The next day I began my discover scuba class with a young instructor named Dan. We went over all the basics, watched a classic video that spent most of it’s time hinting I should buy scuba gear, and eventually entered the pool to do practical training in the water. I learned how to breathe, not hold my breath, how to do underwater hand signals and the most troubling thing for me, getting water out of my mask underwater. I just could not grasp the concept of holding my breath and blowing out all the water with my nose. I kept taking water back in through my nose and coughing my brains out. I would freak out and come to the surface and cough myself into whiplash. I kept trying and trying and trying, each time rising up and coughing water out of my nose. It was a pain the in the ass but I kept on trying and eventually figured it out. When I did get the hang of it I practiced some 20 times before I felt comfortable. Let me tell you know, if you have never dived before, get a mask that fits! I would not have air than a mask that doesn’t leak!

I spent the rest of the day walking up and down the beach fending off pushy, annoying salesmen and watching the water. I walked over to the next cove and along the lava rock formations. It watched the water crash into the rocks and shoot through holes that have been carved out from centuries of crashing waves. The view was spectacular and I could see the curvature of the earth out there.

I walked into the town of Watamu and was immediately surrounded by dozens of pushy, annoying salesmen, all vying for my business and telling me to visit their shop. I told the all I just arrived and that I would be back later on to really shop, that I was just taking a walk. They didn’t care. They followed and told me if I just visit their shop I would be given “a very good price.” A phrase I had come to realize must be the first 4 words a young Kenyan learns in school. I eventually left the town and walked a couple of miles back to the hotel, looking at all the houses and people milling around. It was so nice to be surrounded by people that were all so nice. I felt so safe. I don’t see why people would ever go to Jamaica for a vacation: you can get mugged, robbed, car jacked, arrested, and buy cheap crap for expensive prices. Where in Watamu you are totally safe, in better surroundings, everything is cheaper and the people really are just so nice. I just never knew that places like this existed in Africa, and now I really think twice before I ever travel to a cliché resort again.

Throughout the day and night I met the owner of the hotel, the owner of the scuba center, Helen, the manager of the hotel, and bunch of expats and locals and an English couple, Lee and Colleen. I had diner with Lee and Colleen and we talked and talked and talked. Again the conversation was great and we had a great time. We ate well, drank well, and discussed everything under the sun. Colleen was a doctor and Lee an engineer. They are in the middle of traveling the world and work when they have to. It sounded like heaven. I hope one day I can get the courage together to try such a life. I envy them greatly.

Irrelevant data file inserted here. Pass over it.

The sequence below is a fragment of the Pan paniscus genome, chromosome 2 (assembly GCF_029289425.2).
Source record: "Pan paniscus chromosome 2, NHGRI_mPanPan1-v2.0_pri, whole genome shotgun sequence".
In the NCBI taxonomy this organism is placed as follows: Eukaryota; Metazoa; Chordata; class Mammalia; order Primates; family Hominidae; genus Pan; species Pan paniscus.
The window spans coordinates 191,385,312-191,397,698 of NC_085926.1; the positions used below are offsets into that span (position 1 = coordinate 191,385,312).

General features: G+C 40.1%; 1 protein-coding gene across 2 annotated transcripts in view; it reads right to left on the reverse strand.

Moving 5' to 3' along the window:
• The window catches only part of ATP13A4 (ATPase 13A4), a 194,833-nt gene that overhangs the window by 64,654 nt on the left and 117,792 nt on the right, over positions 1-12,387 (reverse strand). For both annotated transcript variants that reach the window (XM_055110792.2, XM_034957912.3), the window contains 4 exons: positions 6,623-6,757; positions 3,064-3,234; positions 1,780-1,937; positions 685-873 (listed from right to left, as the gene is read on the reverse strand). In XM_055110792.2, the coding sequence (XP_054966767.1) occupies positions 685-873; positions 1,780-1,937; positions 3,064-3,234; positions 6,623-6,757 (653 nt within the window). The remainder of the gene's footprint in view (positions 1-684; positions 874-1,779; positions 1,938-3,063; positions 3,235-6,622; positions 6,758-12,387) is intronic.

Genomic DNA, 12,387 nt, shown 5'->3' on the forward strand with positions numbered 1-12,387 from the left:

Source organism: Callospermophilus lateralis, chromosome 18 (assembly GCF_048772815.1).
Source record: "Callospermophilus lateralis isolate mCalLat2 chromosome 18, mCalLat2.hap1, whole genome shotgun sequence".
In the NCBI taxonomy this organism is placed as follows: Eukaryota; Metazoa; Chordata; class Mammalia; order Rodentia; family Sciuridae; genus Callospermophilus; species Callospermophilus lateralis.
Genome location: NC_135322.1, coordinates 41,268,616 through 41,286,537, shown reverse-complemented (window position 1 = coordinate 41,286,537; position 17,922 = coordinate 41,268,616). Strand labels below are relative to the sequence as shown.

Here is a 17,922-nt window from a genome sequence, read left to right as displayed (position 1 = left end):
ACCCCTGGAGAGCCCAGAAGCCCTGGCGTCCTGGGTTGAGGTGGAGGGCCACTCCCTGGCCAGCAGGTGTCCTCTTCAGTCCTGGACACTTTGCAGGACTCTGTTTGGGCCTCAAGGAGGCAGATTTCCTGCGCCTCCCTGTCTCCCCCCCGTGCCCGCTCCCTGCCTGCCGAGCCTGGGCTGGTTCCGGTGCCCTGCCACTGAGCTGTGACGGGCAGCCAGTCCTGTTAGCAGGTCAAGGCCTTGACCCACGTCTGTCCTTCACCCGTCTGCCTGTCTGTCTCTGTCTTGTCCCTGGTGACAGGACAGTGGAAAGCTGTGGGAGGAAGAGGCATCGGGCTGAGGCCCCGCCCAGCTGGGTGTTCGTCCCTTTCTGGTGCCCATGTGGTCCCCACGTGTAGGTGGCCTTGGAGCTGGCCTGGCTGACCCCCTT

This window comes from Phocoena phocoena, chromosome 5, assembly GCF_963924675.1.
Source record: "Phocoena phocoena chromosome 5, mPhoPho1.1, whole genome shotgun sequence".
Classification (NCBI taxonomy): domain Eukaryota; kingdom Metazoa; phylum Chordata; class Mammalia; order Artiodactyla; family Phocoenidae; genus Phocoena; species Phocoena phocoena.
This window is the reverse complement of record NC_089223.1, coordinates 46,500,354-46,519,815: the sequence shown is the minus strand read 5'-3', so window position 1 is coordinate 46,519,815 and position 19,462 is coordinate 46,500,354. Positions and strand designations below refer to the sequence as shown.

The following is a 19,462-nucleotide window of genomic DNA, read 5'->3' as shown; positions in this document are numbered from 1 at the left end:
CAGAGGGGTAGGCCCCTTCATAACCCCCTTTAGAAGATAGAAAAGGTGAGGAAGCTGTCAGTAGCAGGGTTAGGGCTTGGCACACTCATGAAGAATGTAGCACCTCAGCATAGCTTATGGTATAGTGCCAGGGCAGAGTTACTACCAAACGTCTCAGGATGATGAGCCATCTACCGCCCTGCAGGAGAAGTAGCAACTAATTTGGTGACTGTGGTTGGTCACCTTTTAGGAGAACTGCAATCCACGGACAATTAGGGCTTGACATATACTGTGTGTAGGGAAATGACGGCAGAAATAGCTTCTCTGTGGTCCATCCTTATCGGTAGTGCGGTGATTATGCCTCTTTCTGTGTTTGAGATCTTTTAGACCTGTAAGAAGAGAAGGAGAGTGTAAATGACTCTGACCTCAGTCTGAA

After dinner we bid each other good night and went off the bed. I was totally exhausted and I could not wait for tomorrow and my fist real dive!

Part III next week.

So now we leave Africa and return to Iraq. This has been a busy week, both for good reasons and bad. Good because we have begun to pack things up and are slowly looking at what we leaving and what we are taking back with us. It is really looking like we are going to be going home. I have packed up most of my room and put things into plastic footlockers. I packed up my arms room and put things away. Lunde began to empty out his medical connex and throw away all the crap that has built up. We even got Iraqi workers for a couple of days to do menial labor like move boxes around and coil up barbed wire. We can see the end in sight and it is making us all jumpy.

On the bad side, things are still fucked up because of Ramadan and vehicles are dropping like flies. The worst thing now is Vehicle Born IED’s. They are up 70%. For some reason it is better for a Muslim to die during Ramadan than otherwise so all the suicide bombers are on a rampage! They are driving directly into a military vehicle and blowing themselves up. There is nothing you can really do about it, just hope it doesn’t happen to you. But one thing they are doing is making sure no vehicles come near the convoy. One way of doing this is to shoot at anything and everything. Unless it is on the other side of the highway, if you come near our convoys we shoot first and ask questions later. This has increased the number of civilian deaths, but the soldiers are doing what they have to to survive.